There was a brief period – while I was at art college – when I had a baseball cap. It was a simple, cheap, black one without a logo or anything on the front. Its use was primarily to keep my long hair out of lathes and band saws, but I soon noticed that it meant not having to groom my hair so much, so it stuck around for a year or so. Since that time, I’ve shied away from any sort of hat. My parents’ genes have blessed me with a fairly large head (my hat size is 7 5/8), so virtually all hats tend to look like a tea cup resting on a football. It is impossible for me to wear an adjustable cap without looking like a fool.
My summer of softball has taught me that baseball caps are a good idea when playing a game which often involves staring at a ball flying through the sky while the sun behind the ball burns my retinas. (Slight tangent, but where does the sky begin? The air, the atmosphere, begins above the grass or concrete that we stand on; but is it correct to refer to that as sky?) Even though the softball season is over, I still wanted to buy a cap in New York in case I play the game again.
And because of my allegiance to the New York Yankees, it felt correct to buy one of their lovely fitted on-field caps (ie. the cap that the players wear, rather than one of the gazillion fashion-y caps that seem to be available).
The downside of being a Yankees fan, and wearing a Yankees cap, is that you see lots of other people wearing them. Maybe the three or four people per week that I see in Berlin with Yankees caps are Yankees fans. But I rather suspect that a fair few of them just like the logo. As logos go, it’s a fairly recognisable “brand.” And the caps are probably souvenirs from holidays in New York; just as the Dodgers caps one sees fairly often are likely to be souvenirs from holidays in Los Angeles.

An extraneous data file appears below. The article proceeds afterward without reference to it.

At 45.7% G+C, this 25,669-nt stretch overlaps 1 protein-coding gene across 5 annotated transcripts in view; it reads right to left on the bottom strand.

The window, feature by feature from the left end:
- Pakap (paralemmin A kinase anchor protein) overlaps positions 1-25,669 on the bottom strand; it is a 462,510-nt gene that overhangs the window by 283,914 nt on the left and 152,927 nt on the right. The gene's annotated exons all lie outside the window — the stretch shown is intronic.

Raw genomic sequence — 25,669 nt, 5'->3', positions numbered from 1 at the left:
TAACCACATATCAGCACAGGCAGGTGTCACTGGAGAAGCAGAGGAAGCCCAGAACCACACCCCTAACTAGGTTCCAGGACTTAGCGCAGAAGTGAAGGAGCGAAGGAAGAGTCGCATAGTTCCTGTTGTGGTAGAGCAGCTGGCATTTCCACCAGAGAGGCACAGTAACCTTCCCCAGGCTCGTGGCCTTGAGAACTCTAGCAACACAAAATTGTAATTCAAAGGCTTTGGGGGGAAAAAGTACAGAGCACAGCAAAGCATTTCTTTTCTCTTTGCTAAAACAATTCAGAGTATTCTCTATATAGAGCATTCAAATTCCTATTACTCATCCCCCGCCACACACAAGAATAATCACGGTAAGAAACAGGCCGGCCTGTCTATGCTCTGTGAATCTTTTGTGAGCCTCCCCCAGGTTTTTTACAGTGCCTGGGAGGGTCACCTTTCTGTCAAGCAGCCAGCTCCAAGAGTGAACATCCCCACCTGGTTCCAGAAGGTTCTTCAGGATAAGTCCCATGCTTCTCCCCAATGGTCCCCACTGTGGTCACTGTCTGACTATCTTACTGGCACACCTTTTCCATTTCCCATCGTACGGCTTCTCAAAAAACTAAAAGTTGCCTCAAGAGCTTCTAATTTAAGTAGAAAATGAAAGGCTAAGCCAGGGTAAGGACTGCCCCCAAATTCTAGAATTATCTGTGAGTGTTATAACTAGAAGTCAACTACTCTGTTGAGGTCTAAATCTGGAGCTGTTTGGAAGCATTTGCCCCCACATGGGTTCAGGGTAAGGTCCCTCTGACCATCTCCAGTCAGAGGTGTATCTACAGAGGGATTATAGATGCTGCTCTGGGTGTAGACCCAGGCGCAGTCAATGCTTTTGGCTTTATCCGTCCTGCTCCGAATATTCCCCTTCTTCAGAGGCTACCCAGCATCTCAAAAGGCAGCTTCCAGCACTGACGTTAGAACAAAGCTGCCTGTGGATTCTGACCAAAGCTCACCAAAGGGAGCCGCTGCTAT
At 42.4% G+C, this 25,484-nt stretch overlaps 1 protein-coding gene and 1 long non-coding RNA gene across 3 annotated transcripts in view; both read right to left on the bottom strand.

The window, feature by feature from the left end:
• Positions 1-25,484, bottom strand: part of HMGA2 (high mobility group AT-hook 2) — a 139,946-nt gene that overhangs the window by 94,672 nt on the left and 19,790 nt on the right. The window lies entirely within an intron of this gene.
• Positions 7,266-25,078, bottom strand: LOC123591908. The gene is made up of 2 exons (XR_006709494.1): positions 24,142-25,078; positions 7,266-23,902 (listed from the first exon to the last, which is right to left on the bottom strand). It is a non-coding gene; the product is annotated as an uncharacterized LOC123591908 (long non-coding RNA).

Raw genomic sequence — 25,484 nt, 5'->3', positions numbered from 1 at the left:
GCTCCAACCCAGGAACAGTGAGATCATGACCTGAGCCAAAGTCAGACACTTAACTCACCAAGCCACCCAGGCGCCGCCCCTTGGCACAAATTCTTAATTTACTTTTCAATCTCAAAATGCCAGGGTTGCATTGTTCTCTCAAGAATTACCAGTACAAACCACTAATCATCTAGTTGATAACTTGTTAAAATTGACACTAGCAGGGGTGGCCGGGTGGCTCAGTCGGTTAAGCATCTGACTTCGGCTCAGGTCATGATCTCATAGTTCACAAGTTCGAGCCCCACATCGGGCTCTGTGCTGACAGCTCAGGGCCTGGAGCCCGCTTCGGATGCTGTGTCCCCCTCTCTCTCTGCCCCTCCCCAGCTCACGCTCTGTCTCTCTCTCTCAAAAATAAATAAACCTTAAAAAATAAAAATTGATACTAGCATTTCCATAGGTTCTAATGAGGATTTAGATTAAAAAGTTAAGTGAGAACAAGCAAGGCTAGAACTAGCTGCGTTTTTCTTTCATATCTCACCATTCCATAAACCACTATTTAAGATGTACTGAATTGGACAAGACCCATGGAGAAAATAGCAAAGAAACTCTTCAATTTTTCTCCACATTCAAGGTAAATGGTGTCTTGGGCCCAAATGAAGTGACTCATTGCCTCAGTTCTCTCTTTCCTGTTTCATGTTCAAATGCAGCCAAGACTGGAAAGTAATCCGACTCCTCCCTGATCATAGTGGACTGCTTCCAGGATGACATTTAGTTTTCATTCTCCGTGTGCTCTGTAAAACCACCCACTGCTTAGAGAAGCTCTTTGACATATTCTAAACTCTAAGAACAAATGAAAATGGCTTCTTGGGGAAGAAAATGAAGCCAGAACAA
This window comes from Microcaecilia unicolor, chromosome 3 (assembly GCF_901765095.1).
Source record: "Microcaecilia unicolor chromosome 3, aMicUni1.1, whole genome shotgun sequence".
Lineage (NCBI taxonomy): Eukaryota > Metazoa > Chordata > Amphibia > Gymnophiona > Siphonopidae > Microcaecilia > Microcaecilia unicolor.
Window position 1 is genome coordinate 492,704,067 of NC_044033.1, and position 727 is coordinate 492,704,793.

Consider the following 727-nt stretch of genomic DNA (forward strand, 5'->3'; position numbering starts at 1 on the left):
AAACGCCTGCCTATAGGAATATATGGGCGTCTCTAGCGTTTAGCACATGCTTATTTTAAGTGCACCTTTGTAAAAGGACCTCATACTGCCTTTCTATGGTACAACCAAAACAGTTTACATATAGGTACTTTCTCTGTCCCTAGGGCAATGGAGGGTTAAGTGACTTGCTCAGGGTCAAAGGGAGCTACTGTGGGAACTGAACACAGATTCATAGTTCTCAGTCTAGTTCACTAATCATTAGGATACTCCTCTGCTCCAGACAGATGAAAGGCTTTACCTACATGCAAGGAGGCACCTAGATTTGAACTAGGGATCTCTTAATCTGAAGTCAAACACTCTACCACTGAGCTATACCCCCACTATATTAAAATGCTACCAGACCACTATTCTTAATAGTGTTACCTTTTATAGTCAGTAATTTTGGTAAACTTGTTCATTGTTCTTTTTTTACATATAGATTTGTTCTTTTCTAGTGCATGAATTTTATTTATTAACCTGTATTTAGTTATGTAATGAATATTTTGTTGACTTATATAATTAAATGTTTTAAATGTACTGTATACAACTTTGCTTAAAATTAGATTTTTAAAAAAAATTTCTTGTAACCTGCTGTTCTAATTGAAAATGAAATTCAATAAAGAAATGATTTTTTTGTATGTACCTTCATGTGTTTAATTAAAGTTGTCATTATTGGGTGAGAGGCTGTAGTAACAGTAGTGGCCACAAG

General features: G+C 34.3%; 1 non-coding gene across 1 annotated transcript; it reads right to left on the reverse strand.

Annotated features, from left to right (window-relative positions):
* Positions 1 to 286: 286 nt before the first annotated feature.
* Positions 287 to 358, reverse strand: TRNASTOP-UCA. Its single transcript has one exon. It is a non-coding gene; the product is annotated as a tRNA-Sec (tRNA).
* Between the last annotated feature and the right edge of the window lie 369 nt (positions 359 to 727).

Still, I’m not gonna worry about that too much. What I will worry about is how damn new this cap looks. No matter how long I spend flexing the bill, it still hasn’t bent much and still looks like one of those train driver hats. And because the vast majority of my life has been a hatless life, I feel ridiculously self-conscious wearing it. When I pass someone on the street, I can feel their eyes laughing at my stupid hat. But, because I’m trying to get it a little bit worn-in when I’m indoors and alone – I’m wearing it right now – I can’t really nip to the shop without it, because of hat hair.
And going through my mind the whole time I’m wearing it, are the words of Pete Doherty in “Time for Heroes”: There are fewer more distressing sights than that/Of an Englishman in a baseball cap. But, really, the words of a rather pathetic junkie shouldn’t be bothering me, should they?
An afterthought: when you look at the portraits on their web site, even a good majority of the Yankees players look a bit crummy in their caps: